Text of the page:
By Paulin Kola
The elections were not a trauma this time
Regardless of the colour and hue of Albania's next government, it is now quite clear that the Balkan country has voted for change.
And the magnitude of this change is more significant than a mere rotation of governing parties and leaders.
The first litmus test came on Monday morning when - palpably relieved - voters went to work instead of flooding the streets to protest or watching apprehensively from behind window curtains.
"It's business as usual," analyst Lutfi Dervishi told BBC News as he left Tirana to train young journalists in southern Albania.
This is a man who has spent many a long night reporting on post-election chaos and outright violence.
But this is a post-election scene Albanians are not used to.
Each of the previous polls produced turmoil - the losers unable to accept defeat and the winners thumbing their noses after an often rigged, violated and tainted ballot that set them on course towards enjoying the spoils of power.
This time both sides have pledged to accept the verdict of the electorate - and, more importantly, this verdict appears to reflect the will of the people.
This is no mean achievement in a country that risked being daubed in a permanent marker as master fraudster.
Many will be trying to gauge if the change in the man [Berisha] is real and long-lasting.
The persistent and pronounced lack of political will to hold a free election had forced the European Union to be crudely undiplomatic in threatening to close the door to Albania's Stabilisation and Association Agreement - the antechamber to club membership.
Prime Minister Fatos Nano could not afford to ignore so stark a message - and neither could his eternal nemesis, former President Sali Berisha. Despite the raised tones of the campaign, both men clearly instructed their followers to show restraint.
Both men then went on to break the law by claiming early victory - even though Mr Nano went on to say: "Meeting the standards in this election is more important than the results.
"The winner of this election is democracy itself. I am delighted that Albania... opened the last door to association and integration into the EU and Nato."
But as has often been the case, the two sides met half way through.
International election observers did not have glowing praise for the poll that complied "only partially" with agreed democratic standards.
Polling day itself "showed only limited progress over previous elections", the observers said in their preliminary report - noting the incident in central Tirana where a local monitor was shot dead.
Early results suggest Albania's next government may be led by opposition leader Sali Berisha, the man forced out of the office of president in 1997 when Albania imploded in violence after the collapse of pyramid investment schemes - set up with Mr Berisha's blessing.
Since then, he has led a vociferous opposition to Mr Nano's government, slowly moving from his trademark charisma and aggressive demeanour to more muted tones.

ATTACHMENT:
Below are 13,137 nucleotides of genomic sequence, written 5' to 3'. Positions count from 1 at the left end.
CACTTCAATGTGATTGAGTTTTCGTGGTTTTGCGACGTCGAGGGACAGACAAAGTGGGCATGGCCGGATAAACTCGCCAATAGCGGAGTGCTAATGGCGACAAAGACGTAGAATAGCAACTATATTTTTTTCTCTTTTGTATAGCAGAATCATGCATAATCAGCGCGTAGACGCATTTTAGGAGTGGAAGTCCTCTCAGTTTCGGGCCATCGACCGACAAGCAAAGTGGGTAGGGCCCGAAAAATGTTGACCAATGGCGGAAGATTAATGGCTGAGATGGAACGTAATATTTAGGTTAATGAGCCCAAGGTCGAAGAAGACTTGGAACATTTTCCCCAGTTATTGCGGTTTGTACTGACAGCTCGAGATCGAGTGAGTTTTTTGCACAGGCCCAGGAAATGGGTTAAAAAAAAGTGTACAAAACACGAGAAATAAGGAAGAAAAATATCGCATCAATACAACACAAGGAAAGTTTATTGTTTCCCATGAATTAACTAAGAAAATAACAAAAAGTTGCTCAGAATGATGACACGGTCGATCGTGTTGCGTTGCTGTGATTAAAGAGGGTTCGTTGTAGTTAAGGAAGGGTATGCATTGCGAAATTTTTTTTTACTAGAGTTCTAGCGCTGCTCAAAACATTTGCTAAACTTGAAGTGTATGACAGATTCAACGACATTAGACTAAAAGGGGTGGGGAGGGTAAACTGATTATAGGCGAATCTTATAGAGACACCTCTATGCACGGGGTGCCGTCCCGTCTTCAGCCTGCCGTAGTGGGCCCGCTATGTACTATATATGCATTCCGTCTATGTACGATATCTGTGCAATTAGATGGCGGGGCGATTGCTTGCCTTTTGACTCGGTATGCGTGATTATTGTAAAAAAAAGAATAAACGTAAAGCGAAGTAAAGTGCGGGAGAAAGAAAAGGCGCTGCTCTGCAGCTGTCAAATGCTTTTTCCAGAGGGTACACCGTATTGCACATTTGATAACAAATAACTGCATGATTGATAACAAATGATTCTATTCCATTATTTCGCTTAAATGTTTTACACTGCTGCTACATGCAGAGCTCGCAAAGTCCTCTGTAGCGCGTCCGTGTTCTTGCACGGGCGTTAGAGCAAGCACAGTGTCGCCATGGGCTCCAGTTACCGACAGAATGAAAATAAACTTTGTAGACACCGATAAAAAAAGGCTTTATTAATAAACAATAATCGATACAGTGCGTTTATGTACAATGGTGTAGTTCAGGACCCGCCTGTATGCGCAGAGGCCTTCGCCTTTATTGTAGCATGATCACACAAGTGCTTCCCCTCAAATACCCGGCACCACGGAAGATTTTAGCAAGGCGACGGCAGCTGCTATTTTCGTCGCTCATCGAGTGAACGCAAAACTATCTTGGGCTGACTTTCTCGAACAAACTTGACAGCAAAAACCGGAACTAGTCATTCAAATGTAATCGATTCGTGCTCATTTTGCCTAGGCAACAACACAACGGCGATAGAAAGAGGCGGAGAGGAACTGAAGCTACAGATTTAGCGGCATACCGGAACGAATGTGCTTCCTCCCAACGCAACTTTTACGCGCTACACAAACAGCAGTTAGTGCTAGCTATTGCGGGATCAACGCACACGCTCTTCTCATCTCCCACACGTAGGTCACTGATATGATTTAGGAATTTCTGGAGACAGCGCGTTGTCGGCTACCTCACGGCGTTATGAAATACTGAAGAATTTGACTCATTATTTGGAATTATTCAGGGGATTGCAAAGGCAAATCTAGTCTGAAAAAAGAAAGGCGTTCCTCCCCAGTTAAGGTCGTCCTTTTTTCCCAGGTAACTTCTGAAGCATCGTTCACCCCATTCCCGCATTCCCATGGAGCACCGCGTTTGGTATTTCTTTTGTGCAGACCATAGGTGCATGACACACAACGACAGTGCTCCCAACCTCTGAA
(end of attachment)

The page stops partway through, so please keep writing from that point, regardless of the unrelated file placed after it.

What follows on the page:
Albania has changed much under Mr Nano - it is no longer the poorest country in Europe, the economy has done well, and there is generally a more open and liberal society.
Mr Berisha's behaviour will be closely watched by the man holding the EU door ajar - Foreign Policy Chief Javier Solana
But the prime minister's campaign tilted disproportionately towards the negative - Mr Nano banked too much on reminding Albanians of the painful memories of 1997.
For his part, the opposition leader was keen to stress he had changed - he told the BBC his target was to "overcome myself".
He won plaudits and votes after co-opting young professionals to work out a government programme and submit it to the electorate - another first for Albania.
And he followed this with re-opening the door to fellow founders of his Democratic Party who had been forced out by what they saw as Mr Berisha's stubborn autocracy.
Many will be trying to gauge if the change in the man is real and long-lasting.
If he becomes prime minister, the more anxious civil service will wait to see whether a partisan purge begins like in the past.
Nano and Berisha have been sworn enemies all along
More widely, voters will want to observe whether the autocracy that came into existence during Mr Berisha's previous tenure and which instilled great fear among political opponents is revived.
Mr Nano's immediate fate will be closely watched - not least in Western capitals. Mr Berisha has vowed to root out corruption - as well as to punish the prime minister he accuses of sitting at its top.
A previous Berisha administration jailed Mr Nano in 1993 in what was seen as political witch-hunt that backfired.
The Democratic leader may want to think twice about a repetition of history.
But he may be well advised to keep his promise to root out corruption - Albania's cancer that has spread through its weakened limbs.
In any event, Albania's next prime minister will be closely watched by the man holding the EU door ajar - Foreign Policy Chief Javier Solana.
At the moment, Mr Solana does not appear to be overly impressed.
After all, the election process ran aground in the final counting period - a clear violation of the law - sparking off traditional bickering and accusations of interference with the free vote and preparing the ground for contesting the result.
This will not win the country any brownie points in Brussels and its leaders will have to work a lot harder to push that EU door open.